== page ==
A Curious Galaxy That Is Very Young But Looks Very Old Is Puzzling Astronomers

A picture of ALESS 073.1 just 1.2 billion years after the Big Bang. Image Credit: Cardiff University

Astronomers have found a galaxy that is challenging our theories of how galaxies form and evolve. The light from ALESS 073.1 comes to us all the way from just 1.2 billion years after the Big Bang, which actually makes it a young galaxy, only it doesn’t look like one. Observations show a mature and established galaxy, an unexpected and baffling discovery.

In the new study published in Science, astronomers took one of the sharpest direct images of a primordial galaxy ever produced, allowing them to study the galaxy in detail. ALESS 073.1 has a well established and massive core of stars at its center, a so-called bulge, and a uniformly rotating disk of stars around it. These are features are expected to take billions of years to form.

"We discovered that a massive bulge, a regular rotating disk, and possibly spiral arms were already in place in this galaxy when the Universe was just 10% of its current age," lead author Dr Federico Lelli from Cardiff University said in a statement. "In other words, this galaxy looks like a grown adult, but it should be just a little child. A galaxy like ALESS 073.1 just defies our understanding of galaxy formation."

The whole process of galaxy formation must be more rapid than previously thought to explain how ALESS 073.1 can look the way it does. Researchers recently reported the discovery of a young galaxy with a rotating disk in the early universe, which is something that has begun challenging the current models. But the massive bulge is an extra surprise. The bulge – a tightly packed group of stars – is a feature usually expected to have grown over a long period of time thanks to repeated galaxy mergers or by processes internal to the galaxy. Either option will have to have been very rapid. Half of all the stars in ALESS 073.1 are located in the bulge.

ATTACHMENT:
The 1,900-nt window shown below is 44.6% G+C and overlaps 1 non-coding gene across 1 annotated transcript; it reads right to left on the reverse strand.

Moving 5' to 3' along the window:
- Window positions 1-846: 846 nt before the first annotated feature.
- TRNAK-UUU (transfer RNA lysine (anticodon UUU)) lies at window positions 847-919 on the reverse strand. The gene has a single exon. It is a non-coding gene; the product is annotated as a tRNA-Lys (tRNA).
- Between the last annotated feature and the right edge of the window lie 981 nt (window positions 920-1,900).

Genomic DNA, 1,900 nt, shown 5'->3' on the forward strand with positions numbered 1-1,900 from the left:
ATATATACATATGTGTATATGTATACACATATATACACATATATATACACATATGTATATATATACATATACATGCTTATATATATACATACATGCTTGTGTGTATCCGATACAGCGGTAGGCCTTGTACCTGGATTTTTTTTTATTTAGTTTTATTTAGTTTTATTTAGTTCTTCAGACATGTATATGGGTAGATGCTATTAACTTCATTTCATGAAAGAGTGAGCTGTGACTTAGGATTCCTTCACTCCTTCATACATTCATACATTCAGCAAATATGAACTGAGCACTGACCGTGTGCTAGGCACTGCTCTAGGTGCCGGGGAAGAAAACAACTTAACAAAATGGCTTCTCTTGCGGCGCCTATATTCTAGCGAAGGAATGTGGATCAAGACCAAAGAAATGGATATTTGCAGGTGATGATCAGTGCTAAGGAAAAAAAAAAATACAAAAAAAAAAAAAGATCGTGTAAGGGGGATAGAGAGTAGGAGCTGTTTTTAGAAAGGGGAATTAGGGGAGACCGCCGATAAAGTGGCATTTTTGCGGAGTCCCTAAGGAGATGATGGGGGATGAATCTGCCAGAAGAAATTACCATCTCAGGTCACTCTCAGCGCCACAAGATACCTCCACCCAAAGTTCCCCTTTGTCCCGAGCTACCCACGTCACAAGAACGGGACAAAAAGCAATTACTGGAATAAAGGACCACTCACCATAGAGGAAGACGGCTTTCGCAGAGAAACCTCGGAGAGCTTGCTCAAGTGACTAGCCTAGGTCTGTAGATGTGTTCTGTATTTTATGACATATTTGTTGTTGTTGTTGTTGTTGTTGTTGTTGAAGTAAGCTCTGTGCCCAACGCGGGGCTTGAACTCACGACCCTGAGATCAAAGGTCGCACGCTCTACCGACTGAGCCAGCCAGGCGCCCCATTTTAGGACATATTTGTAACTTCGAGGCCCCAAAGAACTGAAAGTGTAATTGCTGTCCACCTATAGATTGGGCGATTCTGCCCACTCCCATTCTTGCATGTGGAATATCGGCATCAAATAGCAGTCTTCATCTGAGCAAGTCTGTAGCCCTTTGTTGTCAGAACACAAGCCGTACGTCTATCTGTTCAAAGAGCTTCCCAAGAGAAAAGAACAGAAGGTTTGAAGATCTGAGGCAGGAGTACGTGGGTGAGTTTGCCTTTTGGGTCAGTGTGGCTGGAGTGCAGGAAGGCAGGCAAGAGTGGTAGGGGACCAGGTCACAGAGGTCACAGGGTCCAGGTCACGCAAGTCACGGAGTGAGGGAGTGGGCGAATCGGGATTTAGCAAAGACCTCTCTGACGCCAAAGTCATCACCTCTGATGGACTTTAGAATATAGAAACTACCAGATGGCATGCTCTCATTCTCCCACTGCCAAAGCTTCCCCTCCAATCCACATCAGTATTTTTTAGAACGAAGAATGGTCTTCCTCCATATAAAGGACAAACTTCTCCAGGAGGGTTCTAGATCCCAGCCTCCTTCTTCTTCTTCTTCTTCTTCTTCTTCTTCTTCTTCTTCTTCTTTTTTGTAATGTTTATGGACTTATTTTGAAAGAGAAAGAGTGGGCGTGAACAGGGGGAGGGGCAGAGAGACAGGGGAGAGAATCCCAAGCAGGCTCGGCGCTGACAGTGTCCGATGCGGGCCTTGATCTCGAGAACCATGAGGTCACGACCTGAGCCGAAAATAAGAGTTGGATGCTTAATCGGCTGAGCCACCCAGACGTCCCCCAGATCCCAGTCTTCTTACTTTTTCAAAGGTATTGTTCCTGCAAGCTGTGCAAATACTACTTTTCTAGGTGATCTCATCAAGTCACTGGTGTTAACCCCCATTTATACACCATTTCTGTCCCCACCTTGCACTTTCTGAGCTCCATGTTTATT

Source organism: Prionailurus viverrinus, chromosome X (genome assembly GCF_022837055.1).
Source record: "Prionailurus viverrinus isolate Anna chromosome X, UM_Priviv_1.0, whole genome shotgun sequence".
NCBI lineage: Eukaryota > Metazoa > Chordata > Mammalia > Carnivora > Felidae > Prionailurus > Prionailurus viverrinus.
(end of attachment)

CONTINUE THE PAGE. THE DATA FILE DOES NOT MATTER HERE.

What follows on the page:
"This spectacular discovery challenges our current understanding of how galaxies form because we believed these features only arose in "mature" galaxies, not in young ones," said co-author Dr Timothy Davis, also from Cardiff University.

The exquisite resolution of the observations was due to the Atacama Large Millimeter/submillimeter Array (ALMA). The observatory looks at wavelengths beyond the visible and can study some of the most distant objects we have ever discovered.

To truly understand how galaxies evolve we need more eyes on the distant and early universe. Luckily these should be forthcoming in the next decade. Future observatories such as the Extremely Large Telescope and the James Webb Space Telescope will hopefully be able to add more insights on this particularly weird object and perhaps even find more.

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